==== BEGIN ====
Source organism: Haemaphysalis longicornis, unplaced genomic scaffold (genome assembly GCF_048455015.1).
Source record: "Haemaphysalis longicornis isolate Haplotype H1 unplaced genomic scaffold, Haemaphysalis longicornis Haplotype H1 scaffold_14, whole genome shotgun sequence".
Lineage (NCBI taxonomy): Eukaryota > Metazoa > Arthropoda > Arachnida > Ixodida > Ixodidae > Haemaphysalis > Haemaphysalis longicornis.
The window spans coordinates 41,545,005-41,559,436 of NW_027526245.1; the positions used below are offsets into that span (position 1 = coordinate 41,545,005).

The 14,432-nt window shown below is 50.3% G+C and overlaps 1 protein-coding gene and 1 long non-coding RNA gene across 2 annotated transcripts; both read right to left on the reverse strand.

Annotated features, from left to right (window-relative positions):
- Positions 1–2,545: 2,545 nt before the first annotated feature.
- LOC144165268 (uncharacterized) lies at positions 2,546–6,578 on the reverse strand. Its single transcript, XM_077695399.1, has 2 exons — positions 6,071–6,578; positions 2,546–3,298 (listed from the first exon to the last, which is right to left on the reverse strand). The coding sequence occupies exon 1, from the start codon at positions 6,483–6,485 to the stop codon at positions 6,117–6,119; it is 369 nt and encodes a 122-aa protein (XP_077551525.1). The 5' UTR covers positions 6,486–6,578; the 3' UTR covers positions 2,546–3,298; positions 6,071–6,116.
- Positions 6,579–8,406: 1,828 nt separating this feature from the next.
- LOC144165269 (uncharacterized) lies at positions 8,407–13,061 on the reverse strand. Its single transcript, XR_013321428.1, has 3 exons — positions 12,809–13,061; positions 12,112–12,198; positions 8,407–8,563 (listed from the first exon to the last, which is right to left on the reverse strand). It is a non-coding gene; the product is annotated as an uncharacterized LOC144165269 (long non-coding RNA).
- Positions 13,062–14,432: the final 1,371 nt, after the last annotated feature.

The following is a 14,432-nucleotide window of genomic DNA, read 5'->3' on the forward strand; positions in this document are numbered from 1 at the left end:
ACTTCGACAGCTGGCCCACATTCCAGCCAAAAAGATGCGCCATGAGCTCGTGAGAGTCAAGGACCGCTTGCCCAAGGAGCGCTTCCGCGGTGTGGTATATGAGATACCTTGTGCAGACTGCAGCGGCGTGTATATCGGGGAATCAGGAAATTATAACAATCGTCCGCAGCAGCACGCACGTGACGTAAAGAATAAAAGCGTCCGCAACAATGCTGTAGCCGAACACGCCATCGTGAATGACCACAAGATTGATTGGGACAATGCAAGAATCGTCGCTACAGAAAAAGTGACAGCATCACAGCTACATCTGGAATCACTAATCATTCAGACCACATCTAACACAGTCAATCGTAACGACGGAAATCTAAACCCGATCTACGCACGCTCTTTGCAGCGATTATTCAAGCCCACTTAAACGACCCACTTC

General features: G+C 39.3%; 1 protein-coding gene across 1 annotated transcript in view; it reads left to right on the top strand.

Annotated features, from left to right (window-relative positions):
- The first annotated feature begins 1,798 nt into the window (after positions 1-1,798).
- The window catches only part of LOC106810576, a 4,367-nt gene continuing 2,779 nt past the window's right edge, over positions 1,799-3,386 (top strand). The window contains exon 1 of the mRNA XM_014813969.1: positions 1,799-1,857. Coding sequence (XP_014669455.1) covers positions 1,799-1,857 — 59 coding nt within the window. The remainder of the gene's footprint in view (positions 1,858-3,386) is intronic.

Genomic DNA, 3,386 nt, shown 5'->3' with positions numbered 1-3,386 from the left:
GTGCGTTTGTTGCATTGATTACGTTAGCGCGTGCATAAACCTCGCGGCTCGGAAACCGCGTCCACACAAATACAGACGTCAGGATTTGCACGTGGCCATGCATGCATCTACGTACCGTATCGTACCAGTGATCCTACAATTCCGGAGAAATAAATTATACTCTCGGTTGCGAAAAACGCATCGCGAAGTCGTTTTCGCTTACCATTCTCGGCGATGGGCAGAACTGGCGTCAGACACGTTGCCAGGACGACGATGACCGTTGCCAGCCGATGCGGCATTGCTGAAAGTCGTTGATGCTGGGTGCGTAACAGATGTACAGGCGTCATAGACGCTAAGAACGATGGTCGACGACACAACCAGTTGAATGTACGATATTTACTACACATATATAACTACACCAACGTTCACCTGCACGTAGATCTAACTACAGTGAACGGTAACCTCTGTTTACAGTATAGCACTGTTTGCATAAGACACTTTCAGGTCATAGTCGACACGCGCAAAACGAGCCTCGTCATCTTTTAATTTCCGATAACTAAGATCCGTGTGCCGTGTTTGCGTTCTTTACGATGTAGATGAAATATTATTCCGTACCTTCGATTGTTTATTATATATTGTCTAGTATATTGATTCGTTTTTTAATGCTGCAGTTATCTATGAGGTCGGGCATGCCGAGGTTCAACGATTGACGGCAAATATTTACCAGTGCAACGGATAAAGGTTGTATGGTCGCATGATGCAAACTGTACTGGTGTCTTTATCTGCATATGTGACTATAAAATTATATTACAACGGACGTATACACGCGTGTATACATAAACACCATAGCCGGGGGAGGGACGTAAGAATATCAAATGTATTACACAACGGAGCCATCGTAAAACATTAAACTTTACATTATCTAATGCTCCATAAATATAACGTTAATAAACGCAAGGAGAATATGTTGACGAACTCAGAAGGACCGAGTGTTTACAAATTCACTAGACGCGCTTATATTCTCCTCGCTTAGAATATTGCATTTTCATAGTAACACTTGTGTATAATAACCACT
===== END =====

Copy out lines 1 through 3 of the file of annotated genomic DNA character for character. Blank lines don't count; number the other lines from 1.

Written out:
Source organism: Haemaphysalis longicornis, unplaced genomic scaffold (genome assembly GCF_048455015.1).
Source record: "Haemaphysalis longicornis isolate Haplotype H1 unplaced genomic scaffold, Haemaphysalis longicornis Haplotype H1 scaffold_14, whole genome shotgun sequence".
Lineage (NCBI taxonomy): Eukaryota > Metazoa > Arthropoda > Arachnida > Ixodida > Ixodidae > Haemaphysalis > Haemaphysalis longicornis.